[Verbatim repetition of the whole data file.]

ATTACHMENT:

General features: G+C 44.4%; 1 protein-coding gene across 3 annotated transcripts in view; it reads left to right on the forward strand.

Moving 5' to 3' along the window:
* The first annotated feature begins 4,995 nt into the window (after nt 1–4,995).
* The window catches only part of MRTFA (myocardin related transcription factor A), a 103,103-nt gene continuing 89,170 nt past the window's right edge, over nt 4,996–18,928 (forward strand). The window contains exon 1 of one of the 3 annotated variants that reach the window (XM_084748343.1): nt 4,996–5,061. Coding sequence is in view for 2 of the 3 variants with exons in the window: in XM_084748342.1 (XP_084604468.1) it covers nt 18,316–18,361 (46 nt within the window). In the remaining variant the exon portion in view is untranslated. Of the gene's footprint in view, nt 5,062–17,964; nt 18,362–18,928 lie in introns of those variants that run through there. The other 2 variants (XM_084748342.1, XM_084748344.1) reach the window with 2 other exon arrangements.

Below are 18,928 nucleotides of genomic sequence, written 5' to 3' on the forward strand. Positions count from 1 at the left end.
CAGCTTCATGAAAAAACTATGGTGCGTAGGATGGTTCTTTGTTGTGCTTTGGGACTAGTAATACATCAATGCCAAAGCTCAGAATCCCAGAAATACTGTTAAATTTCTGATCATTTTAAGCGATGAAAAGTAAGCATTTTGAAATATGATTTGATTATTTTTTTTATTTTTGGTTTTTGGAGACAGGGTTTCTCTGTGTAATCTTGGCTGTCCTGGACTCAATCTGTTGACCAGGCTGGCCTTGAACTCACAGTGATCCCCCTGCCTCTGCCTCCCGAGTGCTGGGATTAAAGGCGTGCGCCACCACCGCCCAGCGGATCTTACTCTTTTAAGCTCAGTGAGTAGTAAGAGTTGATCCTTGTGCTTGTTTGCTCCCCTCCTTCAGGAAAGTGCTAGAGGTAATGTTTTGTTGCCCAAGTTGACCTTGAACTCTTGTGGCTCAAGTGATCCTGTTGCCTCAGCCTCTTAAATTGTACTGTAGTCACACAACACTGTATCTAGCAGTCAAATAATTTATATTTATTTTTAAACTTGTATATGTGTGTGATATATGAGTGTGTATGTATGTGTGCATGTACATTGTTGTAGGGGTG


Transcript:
General features: G+C 44.4%; 1 protein-coding gene across 3 annotated transcripts in view; it reads left to right on the forward strand.

Moving 5' to 3' along the window:
* The first annotated feature begins 4,995 nt into the window (after nt 1–4,995).
* The window catches only part of MRTFA (myocardin related transcription factor A), a 103,103-nt gene continuing 89,170 nt past the window's right edge, over nt 4,996–18,928 (forward strand). The window contains exon 1 of one of the 3 annotated variants that reach the window (XM_084748343.1): nt 4,996–5,061. Coding sequence is in view for 2 of the 3 variants with exons in the window: in XM_084748342.1 (XP_084604468.1) it covers nt 18,316–18,361 (46 nt within the window). In the remaining variant the exon portion in view is untranslated. Of the gene's footprint in view, nt 5,062–17,964; nt 18,362–18,928 lie in introns of those variants that run through there. The other 2 variants (XM_084748342.1, XM_084748344.1) reach the window with 2 other exon arrangements.

Below are 18,928 nucleotides of genomic sequence, written 5' to 3' on the forward strand. Positions count from 1 at the left end.
CAGCTTCATGAAAAAACTATGGTGCGTAGGATGGTTCTTTGTTGTGCTTTGGGACTAGTAATACATCAATGCCAAAGCTCAGAATCCCAGAAATACTGTTAAATTTCTGATCATTTTAAGCGATGAAAAGTAAGCATTTTGAAATATGATTTGATTATTTTTTTTATTTTTGGTTTTTGGAGACAGGGTTTCTCTGTGTAATCTTGGCTGTCCTGGACTCAATCTGTTGACCAGGCTGGCCTTGAACTCACAGTGATCCCCCTGCCTCTGCCTCCCGAGTGCTGGGATTAAAGGCGTGCGCCACCACCGCCCAGCGGATCTTACTCTTTTAAGCTCAGTGAGTAGTAAGAGTTGATCCTTGTGCTTGTTTGCTCCCCTCCTTCAGGAAAGTGCTAGAGGTAATGTTTTGTTGCCCAAGTTGACCTTGAACTCTTGTGGCTCAAGTGATCCTGTTGCCTCAGCCTCTTAAATTGTACTGTAGTCACACAACACTGTATCTAGCAGTCAAATAATTTATATTTATTTTTAAACTTGTATATGTGTGTGATATATGAGTGTGTATGTATGTGTGCATGTACATTGTTGTAGGGGTG